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The following research projects within the HOMHCP are currently funded by external research foundations:


Research Project I:
The Cultural Context of Modern Neuroscientific Research: Exploring the Impact of Institutional Research Settings and Professional Migration Patterns

Keywords: CULTURAL CONTEXT OF NEUROSCIENCE; CULTURAL CONTEXT OF PSYCHIATRY; HISTORY OF BIOETHICS; HISTORY OF MEDICINE; HISTORY OF NEUROETHICS; HISTORY OF NEUROSCIENCE; INTERNATIONAL CONTEXT OF NEUROSCIENCE; ORGANIZATION OF RESEARCH INSTITUTIONS; PHYSICIAN MIGRATION; PUBLIC MENTAL HEALTH

Abstract: This history of medicine research project investigates some important cultural influences on modern neuroscience with a focus on institutional, organizational and researcher migration issues. The research follows an integrated group biographical, institution and network historiographical approach, while investigating biographical, conceptual and organizational information on émigré neuroscientists, who were forced to leave their home countries in the 1930s and 1940s and came to North America due to the political changes in Central Europe. The historical project also analyzes the role of international networks that facilitated the forced migration of this group of approximately 600 neurologists, psychiatrists and other medical researchers and clinicians, as well as their integration into North American neuroscience centers, the reciprocal changes of these research settings and the ways, how they were locally modified. By applying a cultural view to neuroscience history, the project gives new insights into the nature of progressive and regressive factors of individual forms of research organization, the development of institutional models and their impact on modern neuroscience, thus contributing to the advancement of ELSI knowledge in medicine and providing historical information for use among respective stakeholders (researchers, administrators, organizational leaders) in the Canadian and International Neurosciences. This project investigates some major institutional settings and patterns of migration and adaptation in North American neuroscience between 1910 (when the first interdisciplinary neuroscience centres emerged in Europe) and 1970 (when the Society of Neuroscience had its first US meeting), in order to determine its receptiveness to external impulses and its permeability for foreign researchers and physicians.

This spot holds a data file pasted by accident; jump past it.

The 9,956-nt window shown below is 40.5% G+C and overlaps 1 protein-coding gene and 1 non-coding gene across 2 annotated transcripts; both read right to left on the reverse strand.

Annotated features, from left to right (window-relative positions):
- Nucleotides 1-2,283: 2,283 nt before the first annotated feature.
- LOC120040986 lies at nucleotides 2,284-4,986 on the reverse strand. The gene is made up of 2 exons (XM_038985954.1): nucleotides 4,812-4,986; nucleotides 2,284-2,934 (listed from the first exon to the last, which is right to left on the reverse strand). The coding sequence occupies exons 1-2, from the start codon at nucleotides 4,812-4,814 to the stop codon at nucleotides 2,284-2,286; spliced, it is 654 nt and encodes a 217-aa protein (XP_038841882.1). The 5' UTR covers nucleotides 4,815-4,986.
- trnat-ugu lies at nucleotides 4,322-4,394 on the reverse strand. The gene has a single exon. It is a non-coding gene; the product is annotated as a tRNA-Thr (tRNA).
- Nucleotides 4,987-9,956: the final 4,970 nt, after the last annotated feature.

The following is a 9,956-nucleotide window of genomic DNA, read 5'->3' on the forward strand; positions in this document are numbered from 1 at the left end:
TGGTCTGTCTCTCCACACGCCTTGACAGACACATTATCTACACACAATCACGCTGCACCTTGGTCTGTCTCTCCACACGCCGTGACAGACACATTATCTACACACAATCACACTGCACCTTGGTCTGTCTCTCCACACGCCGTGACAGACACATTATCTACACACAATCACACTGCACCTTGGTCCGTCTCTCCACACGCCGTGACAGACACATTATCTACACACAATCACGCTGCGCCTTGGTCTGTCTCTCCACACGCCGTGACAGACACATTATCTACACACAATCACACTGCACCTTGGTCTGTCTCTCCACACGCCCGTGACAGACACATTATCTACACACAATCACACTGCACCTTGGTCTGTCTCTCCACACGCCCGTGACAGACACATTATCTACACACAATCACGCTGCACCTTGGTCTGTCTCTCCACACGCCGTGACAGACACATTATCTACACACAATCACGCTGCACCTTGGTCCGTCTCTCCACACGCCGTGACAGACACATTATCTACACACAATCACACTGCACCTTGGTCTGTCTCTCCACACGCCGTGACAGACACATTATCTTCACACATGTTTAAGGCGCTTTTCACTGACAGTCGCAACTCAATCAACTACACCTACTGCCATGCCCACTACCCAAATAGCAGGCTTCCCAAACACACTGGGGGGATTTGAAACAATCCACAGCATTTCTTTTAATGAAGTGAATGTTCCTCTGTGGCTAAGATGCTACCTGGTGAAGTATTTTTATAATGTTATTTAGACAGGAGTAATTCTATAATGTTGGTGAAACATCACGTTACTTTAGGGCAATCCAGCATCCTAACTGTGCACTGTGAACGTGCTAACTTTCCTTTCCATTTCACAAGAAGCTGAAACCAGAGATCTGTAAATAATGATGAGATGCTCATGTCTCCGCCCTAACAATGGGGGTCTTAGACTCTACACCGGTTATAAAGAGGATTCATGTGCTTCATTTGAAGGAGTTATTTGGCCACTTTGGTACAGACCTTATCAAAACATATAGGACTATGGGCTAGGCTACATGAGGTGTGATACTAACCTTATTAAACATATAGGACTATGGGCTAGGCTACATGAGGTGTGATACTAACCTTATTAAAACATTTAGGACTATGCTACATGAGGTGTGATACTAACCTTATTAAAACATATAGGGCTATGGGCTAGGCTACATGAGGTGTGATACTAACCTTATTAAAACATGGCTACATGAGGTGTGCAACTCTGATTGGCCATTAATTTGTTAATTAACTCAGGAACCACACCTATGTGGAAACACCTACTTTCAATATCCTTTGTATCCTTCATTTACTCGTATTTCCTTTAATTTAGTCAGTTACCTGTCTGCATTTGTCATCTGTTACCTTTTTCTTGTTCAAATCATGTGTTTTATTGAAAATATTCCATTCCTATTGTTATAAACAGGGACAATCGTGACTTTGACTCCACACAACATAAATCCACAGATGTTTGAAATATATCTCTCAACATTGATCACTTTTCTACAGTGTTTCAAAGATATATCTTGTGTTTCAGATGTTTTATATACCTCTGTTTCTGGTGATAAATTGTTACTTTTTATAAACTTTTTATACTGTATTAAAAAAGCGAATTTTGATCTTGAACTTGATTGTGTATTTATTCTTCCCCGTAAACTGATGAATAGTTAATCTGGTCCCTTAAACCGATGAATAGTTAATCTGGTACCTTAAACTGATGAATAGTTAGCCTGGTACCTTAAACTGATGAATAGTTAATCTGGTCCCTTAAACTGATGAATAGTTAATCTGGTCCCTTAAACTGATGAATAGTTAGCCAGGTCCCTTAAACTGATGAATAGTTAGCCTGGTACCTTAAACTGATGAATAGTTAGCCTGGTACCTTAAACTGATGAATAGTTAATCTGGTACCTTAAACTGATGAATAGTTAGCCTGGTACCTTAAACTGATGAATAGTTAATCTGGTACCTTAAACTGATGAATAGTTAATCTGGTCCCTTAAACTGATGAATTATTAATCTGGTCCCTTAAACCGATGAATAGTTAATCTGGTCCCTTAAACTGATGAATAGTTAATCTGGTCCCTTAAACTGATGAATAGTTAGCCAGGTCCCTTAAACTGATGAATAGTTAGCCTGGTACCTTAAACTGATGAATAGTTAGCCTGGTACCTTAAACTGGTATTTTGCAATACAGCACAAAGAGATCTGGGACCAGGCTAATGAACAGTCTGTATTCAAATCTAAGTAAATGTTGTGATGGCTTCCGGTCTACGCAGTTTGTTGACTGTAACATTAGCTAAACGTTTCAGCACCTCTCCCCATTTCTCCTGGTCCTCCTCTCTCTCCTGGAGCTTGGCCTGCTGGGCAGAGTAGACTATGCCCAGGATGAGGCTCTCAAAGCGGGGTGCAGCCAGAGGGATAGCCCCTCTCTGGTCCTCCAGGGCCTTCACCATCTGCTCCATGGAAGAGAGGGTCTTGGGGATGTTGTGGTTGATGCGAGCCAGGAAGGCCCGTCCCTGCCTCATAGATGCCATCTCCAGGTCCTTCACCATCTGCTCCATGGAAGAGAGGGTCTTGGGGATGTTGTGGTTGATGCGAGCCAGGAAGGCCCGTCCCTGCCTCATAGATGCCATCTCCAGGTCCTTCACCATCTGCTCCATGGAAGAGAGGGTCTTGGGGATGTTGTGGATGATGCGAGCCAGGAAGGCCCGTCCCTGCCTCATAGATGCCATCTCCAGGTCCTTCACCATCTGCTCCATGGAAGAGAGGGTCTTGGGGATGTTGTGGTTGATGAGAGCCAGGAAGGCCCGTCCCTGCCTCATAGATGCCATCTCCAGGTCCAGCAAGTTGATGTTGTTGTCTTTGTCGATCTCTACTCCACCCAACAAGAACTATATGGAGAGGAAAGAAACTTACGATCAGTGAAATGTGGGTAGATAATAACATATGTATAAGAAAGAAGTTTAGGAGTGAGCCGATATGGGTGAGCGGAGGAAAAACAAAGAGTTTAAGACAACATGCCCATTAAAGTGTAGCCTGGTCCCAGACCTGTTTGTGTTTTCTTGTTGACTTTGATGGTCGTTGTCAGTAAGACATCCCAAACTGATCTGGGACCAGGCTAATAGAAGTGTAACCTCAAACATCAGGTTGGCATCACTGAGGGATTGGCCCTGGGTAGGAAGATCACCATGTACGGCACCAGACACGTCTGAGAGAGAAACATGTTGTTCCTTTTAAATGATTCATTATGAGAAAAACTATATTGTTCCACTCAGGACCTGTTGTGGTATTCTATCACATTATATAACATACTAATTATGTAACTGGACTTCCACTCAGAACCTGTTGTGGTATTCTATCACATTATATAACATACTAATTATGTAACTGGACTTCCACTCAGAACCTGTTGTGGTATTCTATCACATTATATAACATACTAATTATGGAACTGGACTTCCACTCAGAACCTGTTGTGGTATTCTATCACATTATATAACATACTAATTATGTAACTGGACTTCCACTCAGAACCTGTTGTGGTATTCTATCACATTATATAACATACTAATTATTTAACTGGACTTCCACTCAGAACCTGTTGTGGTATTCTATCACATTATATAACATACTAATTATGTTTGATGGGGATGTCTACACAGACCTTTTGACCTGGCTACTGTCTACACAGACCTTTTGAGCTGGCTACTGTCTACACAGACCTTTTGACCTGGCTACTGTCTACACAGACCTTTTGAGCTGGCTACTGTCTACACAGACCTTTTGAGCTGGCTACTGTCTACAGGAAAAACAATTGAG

Principle Investigator: Dr. Frank W. Stahnisch
Research Assistant: Mr. Stephen Pow, M.A.
Summer Student: Ms. Erna Kurbegovic, M.A.
Admin. Assistant: Mrs. Beth Cusitar

This research project is graciously supported by an Open Operating Grant through the Canadian Institutes of Health Research (CIHR).


AHRF logoResearch Project II:
The History of the University of Calgary Cumming School of Medicine – Its First Fifty Years as a New Medical School in the Province of Alberta

This partial research project is currently being developed and researched at the University of Calgary (in the Departments of Community Health Science and History). The historiographical research will produce new understandings of the foundation and the early history of the UofC Medical Faculty. As a history project, it investigates particularly the development of the early departments and working fields of Community Health Sciences, Psychiatry and Neurology (within the later Division of Clinical Neuroscience) as well as Family Medicine. These areas were very much in line with the original mandate of the Cumming School of Medicine to produce family physicians and serve the Calgary and Southern Albertan community, as advocated for by the founding Dean of Medicine, Dr. William A. Cochrane (b. 1926). Since the community mandate of the UofC Cumming School of Medicine soon after began to change and be reconceived within the development of a larger research community and culture at the Foothills Medical Centre, the second part of this project will investigate the creation and impact of the Alberta Heritage Foundation for Medical Research (AHFMR) and the development of the University of Calgary as a major research hub in clinical medicine and biomedical science in Alberta.